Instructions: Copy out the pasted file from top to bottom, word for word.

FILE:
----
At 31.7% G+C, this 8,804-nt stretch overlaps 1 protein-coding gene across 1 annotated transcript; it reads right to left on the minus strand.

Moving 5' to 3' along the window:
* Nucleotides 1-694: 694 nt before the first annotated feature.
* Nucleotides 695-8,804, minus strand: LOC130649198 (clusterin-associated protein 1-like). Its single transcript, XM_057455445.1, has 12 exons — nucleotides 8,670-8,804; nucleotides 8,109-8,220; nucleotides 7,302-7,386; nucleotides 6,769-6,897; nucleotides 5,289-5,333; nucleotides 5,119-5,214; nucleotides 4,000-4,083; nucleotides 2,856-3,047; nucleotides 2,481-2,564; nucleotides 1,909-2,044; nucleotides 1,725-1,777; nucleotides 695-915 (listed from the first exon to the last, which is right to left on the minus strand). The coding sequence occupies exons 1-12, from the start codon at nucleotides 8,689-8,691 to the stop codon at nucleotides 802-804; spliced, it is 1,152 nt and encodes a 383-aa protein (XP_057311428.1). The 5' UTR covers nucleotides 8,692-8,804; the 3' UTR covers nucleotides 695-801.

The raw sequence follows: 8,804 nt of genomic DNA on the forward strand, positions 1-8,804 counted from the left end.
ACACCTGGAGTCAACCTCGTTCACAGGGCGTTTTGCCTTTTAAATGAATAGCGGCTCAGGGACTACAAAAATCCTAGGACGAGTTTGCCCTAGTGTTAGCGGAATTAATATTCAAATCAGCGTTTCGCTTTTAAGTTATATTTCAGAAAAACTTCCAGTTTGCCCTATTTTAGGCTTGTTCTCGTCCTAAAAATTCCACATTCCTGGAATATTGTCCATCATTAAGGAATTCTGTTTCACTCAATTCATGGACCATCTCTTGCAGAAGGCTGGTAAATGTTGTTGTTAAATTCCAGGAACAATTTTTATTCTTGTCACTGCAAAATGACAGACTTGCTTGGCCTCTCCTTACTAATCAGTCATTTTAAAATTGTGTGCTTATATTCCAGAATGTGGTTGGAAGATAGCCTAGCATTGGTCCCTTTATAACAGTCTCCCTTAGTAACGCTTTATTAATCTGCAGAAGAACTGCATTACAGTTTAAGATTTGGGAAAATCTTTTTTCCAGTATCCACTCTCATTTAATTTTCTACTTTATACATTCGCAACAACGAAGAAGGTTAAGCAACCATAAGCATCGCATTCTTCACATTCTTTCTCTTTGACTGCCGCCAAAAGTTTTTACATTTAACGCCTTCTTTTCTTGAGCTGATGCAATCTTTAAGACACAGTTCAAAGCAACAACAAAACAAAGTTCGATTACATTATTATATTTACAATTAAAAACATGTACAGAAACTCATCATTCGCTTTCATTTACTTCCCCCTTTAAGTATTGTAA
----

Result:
At 31.7% G+C, this 8,804-nt stretch overlaps 1 protein-coding gene across 1 annotated transcript; it reads right to left on the minus strand.

Moving 5' to 3' along the window:
* Nucleotides 1-694: 694 nt before the first annotated feature.
* Nucleotides 695-8,804, minus strand: LOC130649198 (clusterin-associated protein 1-like). Its single transcript, XM_057455445.1, has 12 exons — nucleotides 8,670-8,804; nucleotides 8,109-8,220; nucleotides 7,302-7,386; nucleotides 6,769-6,897; nucleotides 5,289-5,333; nucleotides 5,119-5,214; nucleotides 4,000-4,083; nucleotides 2,856-3,047; nucleotides 2,481-2,564; nucleotides 1,909-2,044; nucleotides 1,725-1,777; nucleotides 695-915 (listed from the first exon to the last, which is right to left on the minus strand). The coding sequence occupies exons 1-12, from the start codon at nucleotides 8,689-8,691 to the stop codon at nucleotides 802-804; spliced, it is 1,152 nt and encodes a 383-aa protein (XP_057311428.1). The 5' UTR covers nucleotides 8,692-8,804; the 3' UTR covers nucleotides 695-801.

The raw sequence follows: 8,804 nt of genomic DNA on the forward strand, positions 1-8,804 counted from the left end.
ACACCTGGAGTCAACCTCGTTCACAGGGCGTTTTGCCTTTTAAATGAATAGCGGCTCAGGGACTACAAAAATCCTAGGACGAGTTTGCCCTAGTGTTAGCGGAATTAATATTCAAATCAGCGTTTCGCTTTTAAGTTATATTTCAGAAAAACTTCCAGTTTGCCCTATTTTAGGCTTGTTCTCGTCCTAAAAATTCCACATTCCTGGAATATTGTCCATCATTAAGGAATTCTGTTTCACTCAATTCATGGACCATCTCTTGCAGAAGGCTGGTAAATGTTGTTGTTAAATTCCAGGAACAATTTTTATTCTTGTCACTGCAAAATGACAGACTTGCTTGGCCTCTCCTTACTAATCAGTCATTTTAAAATTGTGTGCTTATATTCCAGAATGTGGTTGGAAGATAGCCTAGCATTGGTCCCTTTATAACAGTCTCCCTTAGTAACGCTTTATTAATCTGCAGAAGAACTGCATTACAGTTTAAGATTTGGGAAAATCTTTTTTCCAGTATCCACTCTCATTTAATTTTCTACTTTATACATTCGCAACAACGAAGAAGGTTAAGCAACCATAAGCATCGCATTCTTCACATTCTTTCTCTTTGACTGCCGCCAAAAGTTTTTACATTTAACGCCTTCTTTTCTTGAGCTGATGCAATCTTTAAGACACAGTTCAAAGCAACAACAAAACAAAGTTCGATTACATTATTATATTTACAATTAAAAACATGTACAGAAACTCATCATTCGCTTTCATTTACTTCCCCCTTTAAGTATTGTAA